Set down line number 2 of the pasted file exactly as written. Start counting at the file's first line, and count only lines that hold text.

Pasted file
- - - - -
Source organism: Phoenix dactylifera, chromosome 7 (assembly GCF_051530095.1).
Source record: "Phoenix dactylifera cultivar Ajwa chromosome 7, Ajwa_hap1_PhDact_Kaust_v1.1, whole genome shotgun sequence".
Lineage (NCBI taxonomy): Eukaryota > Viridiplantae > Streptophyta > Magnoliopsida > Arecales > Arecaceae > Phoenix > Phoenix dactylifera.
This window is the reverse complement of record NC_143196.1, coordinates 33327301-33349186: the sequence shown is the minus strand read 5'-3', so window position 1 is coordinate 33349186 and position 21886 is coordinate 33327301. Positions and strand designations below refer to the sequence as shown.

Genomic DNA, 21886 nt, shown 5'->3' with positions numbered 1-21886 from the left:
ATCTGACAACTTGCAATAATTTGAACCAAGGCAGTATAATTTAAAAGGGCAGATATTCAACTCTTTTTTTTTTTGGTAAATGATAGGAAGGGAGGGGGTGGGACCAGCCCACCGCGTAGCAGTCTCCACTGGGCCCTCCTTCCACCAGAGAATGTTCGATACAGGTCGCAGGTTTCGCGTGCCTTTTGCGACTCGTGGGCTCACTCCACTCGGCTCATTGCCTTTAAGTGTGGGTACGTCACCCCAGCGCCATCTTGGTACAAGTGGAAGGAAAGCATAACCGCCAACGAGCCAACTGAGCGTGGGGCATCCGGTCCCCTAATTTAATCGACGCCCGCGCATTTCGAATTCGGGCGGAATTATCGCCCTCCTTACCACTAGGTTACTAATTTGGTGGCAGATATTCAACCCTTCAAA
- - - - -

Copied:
Source record: "Phoenix dactylifera cultivar Ajwa chromosome 7, Ajwa_hap1_PhDact_Kaust_v1.1, whole genome shotgun sequence".